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Learning Styles

When it comes to learning, each one of us tends to have different ways to approach the material. We often have preferences and learn better when we can approach our learning in particular ways. For example, some people learn better when they can see it represented in a visual way, while others prefer to have someone explain it to them. These different preferences are known as learning styles.

Many of us have a number of different learning styles. While you might learn best when someone explains it to you, it also helps when you have the chance to try it out for yourself. By combining different approaches we can give our students better chances to interact with the material in ways that makes sense for them. Remember, you can’t make every one of your lessons cover all the different learning styles, but you can try to make sure that you have options available for students who are really struggling with the material because they just can’t approach it from the same angle.

What’s Your Learning Style?

We all have preferences for how we learn. As teachers, it helps to know our preferences. We’ll naturally build our lessons and assignments to match our own learning styles. There’s nothing wrong with having a preference, but if we know we have a particular tendency it can help us keep a special eye out to make sure we aren’t excluding other kinds of learning styles. For example, if we like to present information in a clear, sequential order that moves our students’ understanding towards a major point, we are often just confusing students who need to see the bigger picture first before they can understand the details.

The research on learning styles

 The idea of learning styles began in the 1970s, where a growing literature and industry posited that learners have specific, individualized ways of learning that work best for them. This Teaching Tip discusses the distinction between learning styles and learning preferences, and summarizes the Solomon-Felder index of learning styles.

There are many different theories of learning styles, including ones that classify people as visual, auditory, or tactile learners, or ones that outline different cognitive approaches people take in their learning.

However, there is virtually no evidence that supports that individuals have learning styles, nor that when taught in a way that “meshes” with their learning style that there is greater learning. A group of psychologists reviewed the literature and in their report (Learning Styles: Concepts and Evidence). They state that while there have been studies done on how individuals can have preferences for learning, almost none of the studies employed rigourous research designs that would demonstrate that people benefit if they are instructed in a way that matches their learning style (Pashler, McDaniel, Roghrer, & Bjork, 2008).

In a recent study, Matching Learning Style to Instruction Method: Effects on Comprehension, Rogowsky and colleagues (2015) conducted an experimental test of the meshing hypothesis and found that matching the type of instruction to learning style did not make a difference on students’ comprehension of material. Furthermore, certain teaching strategies are best suited for all learners depending on the material that is being taught—learning how to make dilutions in a chemistry course, for example, requires a hands-on experiential approach, even if you have a preference to learn from reflection!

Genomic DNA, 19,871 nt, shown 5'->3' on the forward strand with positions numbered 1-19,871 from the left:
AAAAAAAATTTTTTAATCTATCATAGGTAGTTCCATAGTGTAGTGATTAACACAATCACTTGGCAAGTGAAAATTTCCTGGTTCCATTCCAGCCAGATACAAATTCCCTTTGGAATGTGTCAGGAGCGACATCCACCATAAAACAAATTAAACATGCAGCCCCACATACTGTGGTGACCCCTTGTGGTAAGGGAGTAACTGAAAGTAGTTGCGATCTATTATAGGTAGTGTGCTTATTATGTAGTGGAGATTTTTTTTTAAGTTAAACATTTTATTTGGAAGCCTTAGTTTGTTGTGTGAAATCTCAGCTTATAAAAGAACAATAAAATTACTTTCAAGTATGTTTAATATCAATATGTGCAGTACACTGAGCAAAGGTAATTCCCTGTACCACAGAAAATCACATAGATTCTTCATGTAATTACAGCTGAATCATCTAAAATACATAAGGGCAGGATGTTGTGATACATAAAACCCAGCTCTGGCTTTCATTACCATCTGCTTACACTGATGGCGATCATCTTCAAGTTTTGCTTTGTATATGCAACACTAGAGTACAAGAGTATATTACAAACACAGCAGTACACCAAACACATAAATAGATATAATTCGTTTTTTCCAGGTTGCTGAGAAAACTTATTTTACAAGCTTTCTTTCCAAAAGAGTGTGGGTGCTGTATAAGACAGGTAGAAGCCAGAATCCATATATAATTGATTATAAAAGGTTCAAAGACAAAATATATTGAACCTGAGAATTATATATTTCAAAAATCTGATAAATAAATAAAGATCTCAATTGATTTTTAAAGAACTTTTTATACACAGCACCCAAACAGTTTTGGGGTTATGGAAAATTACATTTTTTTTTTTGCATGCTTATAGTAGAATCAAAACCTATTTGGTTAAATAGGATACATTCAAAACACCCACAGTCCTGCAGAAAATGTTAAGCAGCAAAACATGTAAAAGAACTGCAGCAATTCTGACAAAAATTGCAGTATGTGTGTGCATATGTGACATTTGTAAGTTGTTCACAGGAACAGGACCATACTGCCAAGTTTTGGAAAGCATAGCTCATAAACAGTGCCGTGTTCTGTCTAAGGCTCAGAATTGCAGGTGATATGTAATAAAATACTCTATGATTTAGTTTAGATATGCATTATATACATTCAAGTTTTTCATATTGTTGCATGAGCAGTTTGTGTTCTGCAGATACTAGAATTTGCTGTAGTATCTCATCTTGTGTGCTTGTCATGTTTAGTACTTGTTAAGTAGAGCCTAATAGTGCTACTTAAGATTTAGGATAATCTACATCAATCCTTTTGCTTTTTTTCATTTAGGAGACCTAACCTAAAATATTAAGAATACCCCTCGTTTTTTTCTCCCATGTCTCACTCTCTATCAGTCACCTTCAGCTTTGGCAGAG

There are many different learning style models, so try to consider the models that make the most sense to you and to what you are teaching in your discipline. Below are some examples of popular models with links to more information on the models and online quizzes to see what your preferences might be. You can also share the quizzes with your students so they too can understand what their learning strengths might be.

Learning Style Models-

Niel Fleming’s VARK Model

For a more detailed explanation of the model, and for a quiz, check out Niel Fleming’s webpage.

  1. Visual
  2. Audio/Auditory
  3. Reading/Writing
  4. Kinesthetic/tactile

Soloman and Felder’s  Model

For more information on this model, check out these resources on the Soloman/Felder model at University of Waterloo. You can also take this quiz for the Soloman/Felder model from NC State University to assess your preferences.

  1. Active vs. reflective
  2. Sensing vs. intuitive
  3. Visual vs. Verbal
  4. Sequential vs. Global

Gardner’s Theory of Multiple Intelligences:

For more information on Gardner’s theory check out the Wikipedia article on Multiple Intelligences.You can check your intelligences with this quiz for Garner’s  model developed by the Birmingham Grid for Learning.

  1. Linguistic Learner
  2. Logical/Mathematical Learner
  3. Spatial Learner
  4. Musical Learner
  5. Bodily/Kinesthetic Learner
  6. Naturalistic Learner
  7. Interpersonal Learner
  8. Intrapersonal
  9. Existential

Criticism of Learning Styles

The idea of tailoring teaching to particular learning styles has received a lot of criticism. Critics believe that there is little empirical evidence proving that teaching with a particular method that matches a student’s learning style will increase learning. Part of the problem may be the assumption that students have one learning style or that every subject can be taught just as effectively with any of the learning style methods.

Pedagogical Development Office
Vanier College

 

 
 
 
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